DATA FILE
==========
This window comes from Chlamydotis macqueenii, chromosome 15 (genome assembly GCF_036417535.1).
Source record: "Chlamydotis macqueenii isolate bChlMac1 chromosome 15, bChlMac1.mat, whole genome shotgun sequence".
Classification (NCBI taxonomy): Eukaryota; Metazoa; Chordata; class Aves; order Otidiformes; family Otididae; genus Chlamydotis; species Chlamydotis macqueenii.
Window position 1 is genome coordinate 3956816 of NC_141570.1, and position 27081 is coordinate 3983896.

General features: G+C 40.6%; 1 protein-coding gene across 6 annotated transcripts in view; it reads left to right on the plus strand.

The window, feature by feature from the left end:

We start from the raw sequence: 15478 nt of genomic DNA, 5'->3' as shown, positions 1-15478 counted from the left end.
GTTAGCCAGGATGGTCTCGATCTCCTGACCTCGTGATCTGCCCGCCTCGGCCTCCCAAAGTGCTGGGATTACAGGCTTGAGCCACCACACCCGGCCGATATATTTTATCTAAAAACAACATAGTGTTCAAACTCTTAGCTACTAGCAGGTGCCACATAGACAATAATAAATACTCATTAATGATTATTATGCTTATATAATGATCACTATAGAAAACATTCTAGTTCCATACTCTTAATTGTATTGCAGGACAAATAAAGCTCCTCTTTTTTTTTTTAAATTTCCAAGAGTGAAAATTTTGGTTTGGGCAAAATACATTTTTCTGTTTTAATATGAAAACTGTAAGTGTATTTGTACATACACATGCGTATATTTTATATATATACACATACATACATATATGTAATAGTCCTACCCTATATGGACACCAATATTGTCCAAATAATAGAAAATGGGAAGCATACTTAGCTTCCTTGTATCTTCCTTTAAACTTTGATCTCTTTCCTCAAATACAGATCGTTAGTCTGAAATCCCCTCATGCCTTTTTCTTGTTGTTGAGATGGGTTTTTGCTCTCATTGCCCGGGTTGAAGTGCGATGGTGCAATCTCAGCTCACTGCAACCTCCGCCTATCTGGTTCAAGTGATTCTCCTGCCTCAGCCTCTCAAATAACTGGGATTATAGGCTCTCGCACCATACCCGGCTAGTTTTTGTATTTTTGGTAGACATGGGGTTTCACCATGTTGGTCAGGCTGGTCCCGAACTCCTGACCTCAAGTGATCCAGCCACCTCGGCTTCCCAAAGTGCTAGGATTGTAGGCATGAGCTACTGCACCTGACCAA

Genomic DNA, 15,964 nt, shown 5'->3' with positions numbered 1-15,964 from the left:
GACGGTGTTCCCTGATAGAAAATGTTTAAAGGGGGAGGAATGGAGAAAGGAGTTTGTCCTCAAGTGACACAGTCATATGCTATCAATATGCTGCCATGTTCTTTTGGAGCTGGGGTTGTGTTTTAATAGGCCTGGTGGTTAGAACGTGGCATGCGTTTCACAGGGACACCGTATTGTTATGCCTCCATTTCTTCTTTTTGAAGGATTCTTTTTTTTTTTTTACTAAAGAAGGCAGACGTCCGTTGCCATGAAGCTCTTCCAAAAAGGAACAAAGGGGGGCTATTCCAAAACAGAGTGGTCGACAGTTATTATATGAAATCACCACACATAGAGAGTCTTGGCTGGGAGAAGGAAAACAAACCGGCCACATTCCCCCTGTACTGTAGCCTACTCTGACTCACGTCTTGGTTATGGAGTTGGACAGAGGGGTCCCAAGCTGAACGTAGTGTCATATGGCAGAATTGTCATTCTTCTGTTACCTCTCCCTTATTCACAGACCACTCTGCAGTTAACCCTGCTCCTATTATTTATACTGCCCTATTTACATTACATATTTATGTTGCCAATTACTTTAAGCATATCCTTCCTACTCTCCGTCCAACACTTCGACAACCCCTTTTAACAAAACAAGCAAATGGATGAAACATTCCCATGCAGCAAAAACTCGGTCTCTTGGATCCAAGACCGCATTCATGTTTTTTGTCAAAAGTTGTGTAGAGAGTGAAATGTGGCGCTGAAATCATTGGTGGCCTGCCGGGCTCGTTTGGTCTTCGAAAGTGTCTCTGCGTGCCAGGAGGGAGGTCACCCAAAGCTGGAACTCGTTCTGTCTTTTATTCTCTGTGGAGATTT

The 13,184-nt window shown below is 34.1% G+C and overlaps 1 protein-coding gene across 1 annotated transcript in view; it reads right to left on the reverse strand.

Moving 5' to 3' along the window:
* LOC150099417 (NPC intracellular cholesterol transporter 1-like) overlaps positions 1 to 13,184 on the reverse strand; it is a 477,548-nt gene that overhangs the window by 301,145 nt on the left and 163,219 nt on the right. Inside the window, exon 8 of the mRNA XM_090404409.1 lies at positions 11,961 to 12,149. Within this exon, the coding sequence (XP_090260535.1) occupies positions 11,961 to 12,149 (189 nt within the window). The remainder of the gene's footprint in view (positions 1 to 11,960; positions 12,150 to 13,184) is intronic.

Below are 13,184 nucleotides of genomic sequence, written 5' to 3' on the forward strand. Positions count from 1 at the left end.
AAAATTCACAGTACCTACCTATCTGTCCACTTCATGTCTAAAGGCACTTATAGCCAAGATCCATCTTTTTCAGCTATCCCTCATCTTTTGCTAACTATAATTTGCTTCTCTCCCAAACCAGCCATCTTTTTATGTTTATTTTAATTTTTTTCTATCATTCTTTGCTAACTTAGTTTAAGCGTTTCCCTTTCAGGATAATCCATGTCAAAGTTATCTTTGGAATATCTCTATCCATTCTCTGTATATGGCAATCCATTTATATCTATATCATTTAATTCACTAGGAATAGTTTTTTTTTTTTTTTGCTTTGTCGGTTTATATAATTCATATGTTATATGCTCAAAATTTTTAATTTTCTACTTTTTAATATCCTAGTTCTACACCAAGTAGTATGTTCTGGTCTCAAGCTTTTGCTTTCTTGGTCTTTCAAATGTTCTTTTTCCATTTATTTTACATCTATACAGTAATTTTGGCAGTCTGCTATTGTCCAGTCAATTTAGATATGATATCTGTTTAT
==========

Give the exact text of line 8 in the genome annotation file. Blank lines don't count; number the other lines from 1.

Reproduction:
GTTAGCCAGGATGGTCTCGATCTCCTGACCTCGTGATCTGCCCGCCTCGGCCTCCCAAAGTGCTGGGATTACAGGCTTGAGCCACCACACCCGGCCGATATATTTTATCTAAAAACAACATAGTGTTCAAACTCTTAGCTACTAGCAGGTGCCACATAGACAATAATAAATACTCATTAATGATTATTATGCTTATATAATGATCACTATAGAAAACATTCTAGTTCCATACTCTTAATTGTATTGCAGGACAAATAAAGCTCCTCTTTTTTTTTTTAAATTTCCAAGAGTGAAAATTTTGGTTTGGGCAAAATACATTTTTCTGTTTTAATATGAAAACTGTAAGTGTATTTGTACATACACATGCGTATATTTTATATATATACACATACATACATATATGTAATAGTCCTACCCTATATGGACACCAATATTGTCCAAATAATAGAAAATGGGAAGCATACTTAGCTTCCTTGTATCTTCCTTTAAACTTTGATCTCTTTCCTCAAATACAGATCGTTAGTCTGAAATCCCCTCATGCCTTTTTCTTGTTGTTGAGATGGGTTTTTGCTCTCATTGCCCGGGTTGAAGTGCGATGGTGCAATCTCAGCTCACTGCAACCTCCGCCTATCTGGTTCAAGTGATTCTCCTGCCTCAGCCTCTCAAATAACTGGGATTATAGGCTCTCGCACCATACCCGGCTAGTTTTTGTATTTTTGGTAGACATGGGGTTTCACCATGTTGGTCAGGCTGGTCCCGAACTCCTGACCTCAAGTGATCCAGCCACCTCGGCTTCCCAAAGTGCTAGGATTGTAGGCATGAGCTACTGCACCTGACCAA